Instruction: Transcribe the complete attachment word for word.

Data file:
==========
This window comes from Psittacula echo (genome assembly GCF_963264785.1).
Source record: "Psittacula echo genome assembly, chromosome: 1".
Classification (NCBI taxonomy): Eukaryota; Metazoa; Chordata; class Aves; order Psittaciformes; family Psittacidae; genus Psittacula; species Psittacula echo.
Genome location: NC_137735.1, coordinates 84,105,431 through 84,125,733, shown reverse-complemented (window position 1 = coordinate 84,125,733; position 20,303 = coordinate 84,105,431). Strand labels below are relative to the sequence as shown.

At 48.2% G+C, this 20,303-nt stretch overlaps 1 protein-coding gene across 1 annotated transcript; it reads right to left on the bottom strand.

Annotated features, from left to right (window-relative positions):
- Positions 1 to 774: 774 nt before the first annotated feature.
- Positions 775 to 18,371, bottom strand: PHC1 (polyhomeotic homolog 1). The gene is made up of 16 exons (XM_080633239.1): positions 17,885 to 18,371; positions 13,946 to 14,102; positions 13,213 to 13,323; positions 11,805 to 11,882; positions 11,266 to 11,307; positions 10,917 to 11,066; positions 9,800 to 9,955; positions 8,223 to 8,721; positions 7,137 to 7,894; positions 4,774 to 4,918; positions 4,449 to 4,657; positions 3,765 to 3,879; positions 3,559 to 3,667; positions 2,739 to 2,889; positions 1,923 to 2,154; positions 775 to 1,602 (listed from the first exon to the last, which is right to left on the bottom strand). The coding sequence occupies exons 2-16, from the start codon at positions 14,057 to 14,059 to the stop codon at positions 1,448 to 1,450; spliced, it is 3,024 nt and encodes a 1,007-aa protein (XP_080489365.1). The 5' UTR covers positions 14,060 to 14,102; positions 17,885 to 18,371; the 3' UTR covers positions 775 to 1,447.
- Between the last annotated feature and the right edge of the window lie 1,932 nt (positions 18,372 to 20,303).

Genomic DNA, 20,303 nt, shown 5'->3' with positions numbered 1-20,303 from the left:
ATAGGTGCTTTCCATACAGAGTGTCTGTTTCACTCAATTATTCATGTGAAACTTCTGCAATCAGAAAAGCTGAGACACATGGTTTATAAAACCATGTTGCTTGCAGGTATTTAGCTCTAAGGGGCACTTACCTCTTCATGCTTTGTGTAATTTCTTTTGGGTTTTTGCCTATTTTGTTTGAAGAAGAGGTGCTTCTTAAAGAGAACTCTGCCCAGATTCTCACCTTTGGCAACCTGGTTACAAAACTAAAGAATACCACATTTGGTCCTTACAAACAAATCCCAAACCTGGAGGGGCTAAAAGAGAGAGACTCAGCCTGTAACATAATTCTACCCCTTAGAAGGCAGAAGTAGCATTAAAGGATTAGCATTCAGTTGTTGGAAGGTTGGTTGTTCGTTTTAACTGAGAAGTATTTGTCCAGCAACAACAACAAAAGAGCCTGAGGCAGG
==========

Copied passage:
This window comes from Psittacula echo (genome assembly GCF_963264785.1).
Source record: "Psittacula echo genome assembly, chromosome: 1".
Classification (NCBI taxonomy): Eukaryota; Metazoa; Chordata; class Aves; order Psittaciformes; family Psittacidae; genus Psittacula; species Psittacula echo.
Genome location: NC_137735.1, coordinates 84,105,431 through 84,125,733, shown reverse-complemented (window position 1 = coordinate 84,125,733; position 20,303 = coordinate 84,105,431). Strand labels below are relative to the sequence as shown.

At 48.2% G+C, this 20,303-nt stretch overlaps 1 protein-coding gene across 1 annotated transcript; it reads right to left on the bottom strand.

Annotated features, from left to right (window-relative positions):
- Positions 1 to 774: 774 nt before the first annotated feature.
- Positions 775 to 18,371, bottom strand: PHC1 (polyhomeotic homolog 1). The gene is made up of 16 exons (XM_080633239.1): positions 17,885 to 18,371; positions 13,946 to 14,102; positions 13,213 to 13,323; positions 11,805 to 11,882; positions 11,266 to 11,307; positions 10,917 to 11,066; positions 9,800 to 9,955; positions 8,223 to 8,721; positions 7,137 to 7,894; positions 4,774 to 4,918; positions 4,449 to 4,657; positions 3,765 to 3,879; positions 3,559 to 3,667; positions 2,739 to 2,889; positions 1,923 to 2,154; positions 775 to 1,602 (listed from the first exon to the last, which is right to left on the bottom strand). The coding sequence occupies exons 2-16, from the start codon at positions 14,057 to 14,059 to the stop codon at positions 1,448 to 1,450; spliced, it is 3,024 nt and encodes a 1,007-aa protein (XP_080489365.1). The 5' UTR covers positions 14,060 to 14,102; positions 17,885 to 18,371; the 3' UTR covers positions 775 to 1,447.
- Between the last annotated feature and the right edge of the window lie 1,932 nt (positions 18,372 to 20,303).

Genomic DNA, 20,303 nt, shown 5'->3' with positions numbered 1-20,303 from the left:
ATAGGTGCTTTCCATACAGAGTGTCTGTTTCACTCAATTATTCATGTGAAACTTCTGCAATCAGAAAAGCTGAGACACATGGTTTATAAAACCATGTTGCTTGCAGGTATTTAGCTCTAAGGGGCACTTACCTCTTCATGCTTTGTGTAATTTCTTTTGGGTTTTTGCCTATTTTGTTTGAAGAAGAGGTGCTTCTTAAAGAGAACTCTGCCCAGATTCTCACCTTTGGCAACCTGGTTACAAAACTAAAGAATACCACATTTGGTCCTTACAAACAAATCCCAAACCTGGAGGGGCTAAAAGAGAGAGACTCAGCCTGTAACATAATTCTACCCCTTAGAAGGCAGAAGTAGCATTAAAGGATTAGCATTCAGTTGTTGGAAGGTTGGTTGTTCGTTTTAACTGAGAAGTATTTGTCCAGCAACAACAACAAAAGAGCCTGAGGCAGG